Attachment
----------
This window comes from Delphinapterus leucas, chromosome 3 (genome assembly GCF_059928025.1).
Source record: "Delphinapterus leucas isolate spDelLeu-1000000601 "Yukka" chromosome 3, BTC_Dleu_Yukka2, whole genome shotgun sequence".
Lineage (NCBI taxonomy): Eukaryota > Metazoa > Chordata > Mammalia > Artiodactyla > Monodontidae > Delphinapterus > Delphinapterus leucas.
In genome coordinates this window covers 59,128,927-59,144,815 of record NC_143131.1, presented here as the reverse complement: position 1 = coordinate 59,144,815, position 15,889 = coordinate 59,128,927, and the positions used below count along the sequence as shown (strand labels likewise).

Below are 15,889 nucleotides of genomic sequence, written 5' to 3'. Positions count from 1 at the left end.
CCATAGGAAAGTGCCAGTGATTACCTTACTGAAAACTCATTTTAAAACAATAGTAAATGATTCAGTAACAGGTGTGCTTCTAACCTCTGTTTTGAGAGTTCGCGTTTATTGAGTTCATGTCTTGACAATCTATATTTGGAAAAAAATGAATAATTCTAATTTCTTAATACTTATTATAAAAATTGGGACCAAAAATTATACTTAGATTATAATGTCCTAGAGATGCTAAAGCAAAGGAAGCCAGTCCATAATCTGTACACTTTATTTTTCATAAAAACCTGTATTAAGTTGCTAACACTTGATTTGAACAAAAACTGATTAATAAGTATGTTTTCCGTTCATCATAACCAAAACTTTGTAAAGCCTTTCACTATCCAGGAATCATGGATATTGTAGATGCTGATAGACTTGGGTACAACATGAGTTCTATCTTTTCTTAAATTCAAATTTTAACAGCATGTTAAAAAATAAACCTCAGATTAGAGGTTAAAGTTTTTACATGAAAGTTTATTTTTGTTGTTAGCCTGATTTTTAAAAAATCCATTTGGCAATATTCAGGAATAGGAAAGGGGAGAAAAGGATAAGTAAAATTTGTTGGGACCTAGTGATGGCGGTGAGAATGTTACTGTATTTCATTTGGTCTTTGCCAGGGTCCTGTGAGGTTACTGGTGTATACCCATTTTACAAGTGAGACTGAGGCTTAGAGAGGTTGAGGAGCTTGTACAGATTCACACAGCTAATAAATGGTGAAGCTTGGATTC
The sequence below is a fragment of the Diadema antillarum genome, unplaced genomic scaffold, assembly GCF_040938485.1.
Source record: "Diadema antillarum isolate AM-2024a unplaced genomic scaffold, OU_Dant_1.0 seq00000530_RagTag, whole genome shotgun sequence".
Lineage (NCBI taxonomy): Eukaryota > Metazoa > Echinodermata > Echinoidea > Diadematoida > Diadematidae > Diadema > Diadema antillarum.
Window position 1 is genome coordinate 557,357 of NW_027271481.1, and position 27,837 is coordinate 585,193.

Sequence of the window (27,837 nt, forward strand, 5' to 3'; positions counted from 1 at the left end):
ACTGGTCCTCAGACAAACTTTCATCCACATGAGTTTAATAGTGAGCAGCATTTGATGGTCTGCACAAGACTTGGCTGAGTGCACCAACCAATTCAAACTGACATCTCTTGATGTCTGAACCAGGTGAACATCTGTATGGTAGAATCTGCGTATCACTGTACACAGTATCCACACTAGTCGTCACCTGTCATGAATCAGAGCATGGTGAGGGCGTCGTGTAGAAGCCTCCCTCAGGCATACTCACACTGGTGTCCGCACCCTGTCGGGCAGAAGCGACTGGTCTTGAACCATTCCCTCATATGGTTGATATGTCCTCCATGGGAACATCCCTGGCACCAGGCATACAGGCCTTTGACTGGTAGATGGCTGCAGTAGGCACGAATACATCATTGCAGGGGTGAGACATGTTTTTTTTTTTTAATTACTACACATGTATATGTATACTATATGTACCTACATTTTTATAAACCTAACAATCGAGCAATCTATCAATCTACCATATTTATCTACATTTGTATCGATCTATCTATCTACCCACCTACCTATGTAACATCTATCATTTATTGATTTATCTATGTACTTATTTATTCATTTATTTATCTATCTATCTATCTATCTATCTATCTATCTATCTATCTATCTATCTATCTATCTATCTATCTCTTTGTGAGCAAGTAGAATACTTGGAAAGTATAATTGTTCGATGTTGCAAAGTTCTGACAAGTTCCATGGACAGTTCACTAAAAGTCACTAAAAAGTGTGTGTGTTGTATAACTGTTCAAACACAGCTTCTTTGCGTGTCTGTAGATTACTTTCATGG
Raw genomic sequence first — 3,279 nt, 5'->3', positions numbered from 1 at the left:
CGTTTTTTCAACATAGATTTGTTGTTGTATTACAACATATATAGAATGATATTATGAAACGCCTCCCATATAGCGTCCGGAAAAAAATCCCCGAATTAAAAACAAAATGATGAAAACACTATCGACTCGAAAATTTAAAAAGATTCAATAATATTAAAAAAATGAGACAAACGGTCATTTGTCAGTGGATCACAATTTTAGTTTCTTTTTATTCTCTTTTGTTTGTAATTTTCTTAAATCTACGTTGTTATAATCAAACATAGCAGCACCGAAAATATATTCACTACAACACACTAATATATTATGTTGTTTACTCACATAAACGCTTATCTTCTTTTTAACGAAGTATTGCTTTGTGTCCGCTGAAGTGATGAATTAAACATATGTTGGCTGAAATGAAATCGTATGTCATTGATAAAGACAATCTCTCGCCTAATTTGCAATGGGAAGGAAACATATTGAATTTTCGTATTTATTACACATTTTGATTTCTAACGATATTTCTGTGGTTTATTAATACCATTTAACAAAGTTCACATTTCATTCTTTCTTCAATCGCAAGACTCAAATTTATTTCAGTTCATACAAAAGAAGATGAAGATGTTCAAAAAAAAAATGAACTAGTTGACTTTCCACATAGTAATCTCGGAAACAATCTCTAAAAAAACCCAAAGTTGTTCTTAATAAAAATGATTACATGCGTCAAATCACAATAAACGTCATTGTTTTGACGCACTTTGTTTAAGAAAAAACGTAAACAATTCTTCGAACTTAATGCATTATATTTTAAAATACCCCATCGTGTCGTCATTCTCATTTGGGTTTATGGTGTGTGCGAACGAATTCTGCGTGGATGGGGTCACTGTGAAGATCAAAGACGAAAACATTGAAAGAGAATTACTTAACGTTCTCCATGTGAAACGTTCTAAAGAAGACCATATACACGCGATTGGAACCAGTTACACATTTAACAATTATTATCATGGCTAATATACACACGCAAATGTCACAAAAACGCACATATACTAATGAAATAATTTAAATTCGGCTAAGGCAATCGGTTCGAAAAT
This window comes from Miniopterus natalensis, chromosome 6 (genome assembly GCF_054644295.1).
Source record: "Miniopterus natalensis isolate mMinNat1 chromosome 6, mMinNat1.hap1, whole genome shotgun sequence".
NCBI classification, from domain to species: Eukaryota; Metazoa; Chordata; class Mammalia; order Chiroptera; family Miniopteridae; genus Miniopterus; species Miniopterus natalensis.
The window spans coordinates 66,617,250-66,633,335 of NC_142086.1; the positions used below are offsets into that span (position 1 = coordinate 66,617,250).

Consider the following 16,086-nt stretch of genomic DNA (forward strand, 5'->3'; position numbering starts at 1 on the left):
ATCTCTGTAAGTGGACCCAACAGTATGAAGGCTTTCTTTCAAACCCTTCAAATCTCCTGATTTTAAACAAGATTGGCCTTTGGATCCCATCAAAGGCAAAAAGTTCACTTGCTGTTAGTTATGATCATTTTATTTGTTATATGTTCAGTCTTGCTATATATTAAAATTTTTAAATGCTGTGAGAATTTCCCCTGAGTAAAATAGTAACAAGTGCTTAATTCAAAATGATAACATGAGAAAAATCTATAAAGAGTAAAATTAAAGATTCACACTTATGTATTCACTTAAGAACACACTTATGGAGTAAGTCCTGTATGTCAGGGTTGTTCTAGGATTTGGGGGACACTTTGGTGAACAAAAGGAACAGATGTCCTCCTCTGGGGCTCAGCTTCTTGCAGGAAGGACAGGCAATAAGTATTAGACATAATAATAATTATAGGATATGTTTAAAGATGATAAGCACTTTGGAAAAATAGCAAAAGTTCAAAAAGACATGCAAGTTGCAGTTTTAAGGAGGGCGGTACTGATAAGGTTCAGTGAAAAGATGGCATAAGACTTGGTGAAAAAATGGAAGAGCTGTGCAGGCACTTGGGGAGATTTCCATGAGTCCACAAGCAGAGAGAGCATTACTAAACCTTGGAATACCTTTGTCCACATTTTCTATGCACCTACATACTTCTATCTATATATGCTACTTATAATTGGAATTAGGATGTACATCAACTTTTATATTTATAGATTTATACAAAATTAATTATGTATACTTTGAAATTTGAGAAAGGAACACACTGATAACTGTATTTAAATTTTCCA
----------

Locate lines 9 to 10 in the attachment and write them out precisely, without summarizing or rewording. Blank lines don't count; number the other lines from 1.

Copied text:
Lineage (NCBI taxonomy): Eukaryota > Metazoa > Echinodermata > Echinoidea > Diadematoida > Diadematidae > Diadema > Diadema antillarum.
Window position 1 is genome coordinate 557,357 of NW_027271481.1, and position 27,837 is coordinate 585,193.